Sometimes, in order to imagine a new future, you have to leave the world you know behind.
Directed by Kyle Patrick Alvarez, Crater tells the story of Caleb Channing (Isaiah Russell-Bailey), a young man who has grown up on a lunar mining colony. For Caleb and his friends, this world is the only one that they have known. However, a select few are allowed to relocate to ‘Omega’, a faraway planet designed to be Earth’s next utopia. After Caleb’s father passes away, he discovers that he has been invited to permanently relocate. Terrified about leaving his home and friends, Caleb and his pals set out on a mission to fulfill his father’s last request: to set out into the unknown to explore a mysterious Crater.
Now available on Disney+, Crater is a delightful and charming film that feels like a throwback to classic Disney adventures. Much like other films like Bridge to Teribithia, Tom and Huck and Escape to Witch Mountain, this is very much a story that speaks to the adventurous spirit of youth. While the stories differ in structure, all of these films had childlike energy about them that invited kids to step out and experience life for themselves.
With a heart of youthful fire, Crater capitalizes on the ‘road trip’ movie mentality. With their eye on the horizon, these children break free from their constraints, learning who they are along the way. Backed by animated performances from its cast, this is a story taht almost feels as if it was made ‘for kids by kids’. (Admittedly, this may not necessarily a film made for adults, but there is a surprising maturity about it.) Fueled by innocence and childlike wonder, there’s a genuinely inquisitive mindset to this story that feels authentic to the age. These characters don’t know exactly what they’re looking for—in fact, one is convinced that they’re looking for gold—but they all remain open to what lies on the other side of their trek.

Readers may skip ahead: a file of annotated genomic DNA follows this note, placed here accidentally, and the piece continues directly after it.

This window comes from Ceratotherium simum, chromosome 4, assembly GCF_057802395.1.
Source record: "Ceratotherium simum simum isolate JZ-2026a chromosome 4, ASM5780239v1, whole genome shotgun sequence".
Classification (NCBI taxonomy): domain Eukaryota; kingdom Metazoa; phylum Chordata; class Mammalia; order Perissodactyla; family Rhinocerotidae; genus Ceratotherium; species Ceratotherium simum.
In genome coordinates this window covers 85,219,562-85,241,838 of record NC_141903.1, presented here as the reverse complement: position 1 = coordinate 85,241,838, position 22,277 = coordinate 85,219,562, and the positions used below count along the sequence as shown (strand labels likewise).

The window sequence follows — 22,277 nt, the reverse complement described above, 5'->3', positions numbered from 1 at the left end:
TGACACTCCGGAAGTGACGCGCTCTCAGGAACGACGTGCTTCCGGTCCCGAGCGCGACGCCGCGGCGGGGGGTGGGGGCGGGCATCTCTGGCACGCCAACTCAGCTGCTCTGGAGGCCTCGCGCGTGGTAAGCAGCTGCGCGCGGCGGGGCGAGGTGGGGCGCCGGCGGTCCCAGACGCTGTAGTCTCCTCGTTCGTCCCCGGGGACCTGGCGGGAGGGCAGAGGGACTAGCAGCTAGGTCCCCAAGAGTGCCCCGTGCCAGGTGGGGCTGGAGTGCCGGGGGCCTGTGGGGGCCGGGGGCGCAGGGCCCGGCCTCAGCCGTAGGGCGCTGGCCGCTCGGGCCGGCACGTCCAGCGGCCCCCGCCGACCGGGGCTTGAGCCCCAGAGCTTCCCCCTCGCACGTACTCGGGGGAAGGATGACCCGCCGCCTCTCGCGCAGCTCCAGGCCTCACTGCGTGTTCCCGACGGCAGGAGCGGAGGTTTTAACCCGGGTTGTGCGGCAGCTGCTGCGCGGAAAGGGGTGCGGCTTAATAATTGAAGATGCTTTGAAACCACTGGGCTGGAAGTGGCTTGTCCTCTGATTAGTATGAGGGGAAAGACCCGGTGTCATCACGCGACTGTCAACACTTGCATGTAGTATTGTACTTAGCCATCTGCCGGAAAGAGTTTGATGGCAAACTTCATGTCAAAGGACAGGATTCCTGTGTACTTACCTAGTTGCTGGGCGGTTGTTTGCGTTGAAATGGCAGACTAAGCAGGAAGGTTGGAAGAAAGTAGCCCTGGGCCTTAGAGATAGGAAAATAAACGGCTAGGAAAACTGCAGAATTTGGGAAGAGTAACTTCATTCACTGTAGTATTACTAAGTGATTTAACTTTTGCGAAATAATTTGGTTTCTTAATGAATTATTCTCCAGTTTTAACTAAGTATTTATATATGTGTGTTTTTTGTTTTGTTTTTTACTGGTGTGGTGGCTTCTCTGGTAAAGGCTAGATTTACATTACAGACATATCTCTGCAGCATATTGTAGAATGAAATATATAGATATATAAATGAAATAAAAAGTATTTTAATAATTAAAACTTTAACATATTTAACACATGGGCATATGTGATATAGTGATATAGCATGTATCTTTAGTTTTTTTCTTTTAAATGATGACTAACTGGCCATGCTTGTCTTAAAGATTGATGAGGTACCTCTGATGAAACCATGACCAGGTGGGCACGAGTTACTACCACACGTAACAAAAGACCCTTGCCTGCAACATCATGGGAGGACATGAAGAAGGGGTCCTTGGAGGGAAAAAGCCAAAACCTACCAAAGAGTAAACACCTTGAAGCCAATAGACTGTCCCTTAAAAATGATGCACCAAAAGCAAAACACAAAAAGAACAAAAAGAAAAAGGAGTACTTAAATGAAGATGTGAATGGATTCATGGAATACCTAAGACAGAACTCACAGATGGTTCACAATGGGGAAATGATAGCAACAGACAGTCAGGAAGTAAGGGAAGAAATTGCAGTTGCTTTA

Here, the value lies in the journey as opposed to the destination.
Interestingly, Crater also reminds us of the importance of the sacrifices that our parents have made on our behalf. This is not a “hate the adults who hold us back“ type of children’s film. Underneath their trek into the unknown lies a spirit of gratitude for those who have come before. Each young person learns to appreciate the loving actions of their parents and understand that their stories are directly affected by the past.
At the same time, the film also looks towards the future. There’s also a hopeful spirit at the bottom of this Crater that wants to empower young people to take on the issues of the world. Although it isn’t the driving force of the narrative, this is a world of injustice and social inequality amongst the people of the colony. This is a place where people have been convinced that this is ‘simply how things are’. (After all, only a select few have the opportunity to move forward and start their life in the paradise of Omega.) However, over the course of their journey, these young characters are challenged to step forward. Even though the world that they know may seem immovable, the begin to see that their voice matters. In this way, these young characters begin to understand that they can be the ones to exact change. In their lifetime, they will have the opportunity to shape the world for the generation that comes after—and help them to develop a new story as well.
In the end, although Crater may lean a little heavily into its childhood vigor, that’s also what gives it its magic. As these kids set out into the vast unknown, they begin to believe that anything is possible. For this generation, that’s definitely worth its weight in gold.
Crater is available on Disney+ on Friday, May 12th, 2023.